Bev and Jim are struggling with their marriage and young children in ways that they never expected. They have been together for 10 years, and in the past four years they have had two children. Their tensions began soon after their first child was born.
The child "awakened" a family pattern in Jim that was established when he was an infant himself.Jim's parents were hard-working people, who related with their children in "bursts."
"Dad was abusive with all of us," Jim said. "He hit Mom and he hit us. That's what I remember most. I will never be that way with my kids or with Bev."
Child abuse and wife beating are not being repeated in the next generation. They are not part of Bev and Jim's family.
But in a more subtle way, Jim is repeating the pattern of relating that he learned as a child. He is only with his wife and children in short, exciting bursts. Then he goes off alone - just as his own father did 30 years ago.
Because Jim is willing to look at and talk with Bev about his needs to avoid closeness and how these patterns got started in his own early childhood, their two children will have a chance to grow up in a healthier family.
"There's something inside of me that makes me cut them off," says Jim. "I guess it's the way I am, but I know it could mess us up."
Bev and Jim were very happy when Aaron was born. Their marriage was romantic and strong, and they worked well together as new parents. Jim was advancing in his job at a computer software company, and soon they were able to move to a larger house. Betsy was born 2 1/2 years later. The children are now 4 and 18 months.
Jim and Bev continue to work hard to be good parents and to be good to each other. Yet, Jim is increasingly less available.
Maintaining that he has always been a "night person," he stays up late to read or work with the computer. He starts his day some time after Bev and the children awaken, and he keeps to himself, reading the paper and then leaving for work.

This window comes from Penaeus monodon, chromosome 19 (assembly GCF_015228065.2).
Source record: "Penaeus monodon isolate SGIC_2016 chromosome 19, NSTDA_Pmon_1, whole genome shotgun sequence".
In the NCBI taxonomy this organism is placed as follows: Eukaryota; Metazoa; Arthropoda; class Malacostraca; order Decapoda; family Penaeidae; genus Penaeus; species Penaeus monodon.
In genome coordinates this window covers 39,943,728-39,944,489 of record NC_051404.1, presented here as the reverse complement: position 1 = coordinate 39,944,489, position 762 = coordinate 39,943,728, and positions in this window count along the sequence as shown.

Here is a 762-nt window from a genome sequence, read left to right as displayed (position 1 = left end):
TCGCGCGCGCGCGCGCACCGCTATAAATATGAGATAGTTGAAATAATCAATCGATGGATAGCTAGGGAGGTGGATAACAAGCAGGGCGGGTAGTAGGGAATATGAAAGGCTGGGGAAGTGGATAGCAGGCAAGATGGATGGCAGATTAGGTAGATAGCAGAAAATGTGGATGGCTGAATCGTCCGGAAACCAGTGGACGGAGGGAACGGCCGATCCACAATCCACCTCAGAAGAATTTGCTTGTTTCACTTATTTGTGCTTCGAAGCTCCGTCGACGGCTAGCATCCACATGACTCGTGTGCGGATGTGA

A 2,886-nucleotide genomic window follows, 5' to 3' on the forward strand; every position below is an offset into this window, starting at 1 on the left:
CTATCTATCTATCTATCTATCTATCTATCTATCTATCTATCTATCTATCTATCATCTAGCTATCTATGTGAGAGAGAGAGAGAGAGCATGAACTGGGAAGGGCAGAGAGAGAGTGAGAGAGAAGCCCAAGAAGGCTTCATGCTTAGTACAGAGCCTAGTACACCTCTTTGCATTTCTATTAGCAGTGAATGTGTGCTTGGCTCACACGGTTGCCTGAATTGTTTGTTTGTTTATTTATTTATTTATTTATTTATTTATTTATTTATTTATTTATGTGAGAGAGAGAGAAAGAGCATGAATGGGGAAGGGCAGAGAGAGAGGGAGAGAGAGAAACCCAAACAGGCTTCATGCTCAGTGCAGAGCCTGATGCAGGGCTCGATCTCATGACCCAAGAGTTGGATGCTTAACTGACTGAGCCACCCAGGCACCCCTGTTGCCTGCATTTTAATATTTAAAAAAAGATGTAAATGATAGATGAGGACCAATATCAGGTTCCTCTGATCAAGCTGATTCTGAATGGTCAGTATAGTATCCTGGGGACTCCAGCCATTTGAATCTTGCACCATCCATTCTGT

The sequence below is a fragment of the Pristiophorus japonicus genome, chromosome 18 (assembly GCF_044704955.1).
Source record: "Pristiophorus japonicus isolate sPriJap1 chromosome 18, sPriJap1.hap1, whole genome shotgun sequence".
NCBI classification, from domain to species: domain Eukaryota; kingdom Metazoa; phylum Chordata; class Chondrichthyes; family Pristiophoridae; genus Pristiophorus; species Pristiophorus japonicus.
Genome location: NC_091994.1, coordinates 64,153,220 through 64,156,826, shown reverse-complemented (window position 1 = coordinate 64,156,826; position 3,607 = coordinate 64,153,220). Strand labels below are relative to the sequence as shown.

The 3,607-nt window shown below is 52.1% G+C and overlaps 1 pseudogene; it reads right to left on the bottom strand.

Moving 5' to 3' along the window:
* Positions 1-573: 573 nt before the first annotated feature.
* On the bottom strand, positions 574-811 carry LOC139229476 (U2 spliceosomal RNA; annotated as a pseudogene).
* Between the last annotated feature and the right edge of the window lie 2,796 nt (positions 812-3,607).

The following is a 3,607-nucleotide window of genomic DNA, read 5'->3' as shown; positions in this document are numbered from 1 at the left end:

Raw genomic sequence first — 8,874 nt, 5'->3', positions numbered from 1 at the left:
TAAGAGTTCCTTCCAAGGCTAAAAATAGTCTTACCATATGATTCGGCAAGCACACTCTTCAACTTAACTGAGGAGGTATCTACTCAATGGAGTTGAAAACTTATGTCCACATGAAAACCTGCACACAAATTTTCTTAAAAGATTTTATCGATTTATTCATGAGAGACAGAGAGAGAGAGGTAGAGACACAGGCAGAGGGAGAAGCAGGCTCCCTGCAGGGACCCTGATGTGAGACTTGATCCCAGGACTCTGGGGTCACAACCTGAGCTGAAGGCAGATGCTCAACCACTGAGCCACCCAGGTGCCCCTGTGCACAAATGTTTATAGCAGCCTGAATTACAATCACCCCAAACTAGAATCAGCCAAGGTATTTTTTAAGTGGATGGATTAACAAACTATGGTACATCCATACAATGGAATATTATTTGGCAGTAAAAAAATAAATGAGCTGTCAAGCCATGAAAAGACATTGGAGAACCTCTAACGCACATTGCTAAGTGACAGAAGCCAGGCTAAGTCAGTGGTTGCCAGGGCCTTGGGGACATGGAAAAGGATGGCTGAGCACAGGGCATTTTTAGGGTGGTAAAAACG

There's lots of excitement when he gets home at 8 p.m., and he plays with the kids and their toys. But this lasts just a few minutes, then the children go to bed. Thirteen plus hours with the children leaves Bev exhausted by this time and soon, she too is asleep.
This pattern of family closeness was established when Jim grew up in his first family of five. The arrival of Aaron and Betsy have activated the pattern in a way that is not so unusual. Yet, because there are substantial differences between the two families, Jim had trouble recognizing he was falling into an earlier family pattern.
Jim remembers that there was plenty of time with his dad that was not physically abusive. "We had a farm, and I spent lots of time with him. Often he would be on the tractor, and I would be out in the fields, too. Or I played in the barn. He worked for the railroad, too. I guess we were about as close when he was on the tractor as we were when he was away with the railroad.
"Once a month, we went on a great fishing trip . . . for a day. We always caught fish. No sitting around. He worked one side of a lake, while I worked the other. Then we told jokes when we drove home. The next day, when I woke up, he'd be gone.
"My mom worked at the post office. Most what I remember about her, when I was younger, was when she and Dad would laugh real loud, or when they had fights. Like explosions in an empty house!"
As routines of closeness get established in families, they are repeated and built on. This is the way that family members learn to trust and learn how to love. When the closeness can't be ongoing, youngsters will learn to be close in other ways.
Jim is aware of the abusive part of his relationship with his father, and he will not let it be repeated with his children. More elusive are the long separations, followed by burst closeness that characterized the way he related with both his parents.
Today Jim repeats this form in his marriage and in his relationship with his children.
Aspects of closeness from our first families typically get repeated with our second families in our closest relationships.
Marital intimacy and sexuality frequently copy the ongoingness or separateness of first family closeness. Parent-child relationships are often copies of first family parent-child closeness patterns.
Recently Bev has helped Jim look at how he is repeating the form closeness took in his childhood.
"It's like looking over my shoulder, and I can see how we were close on the farm when there was a brief fight or a short exciting time. Then I look back, and I'm being with my wife and in the same way. And the kids, too."
As Jim and Bev talk about these repeating patterns of closeness and separateness, they can begin to look at how intimacy and being together in a relaxed, ongoing way can be frightening to someone who grew up with another pattern. They will be happier because of their discovery.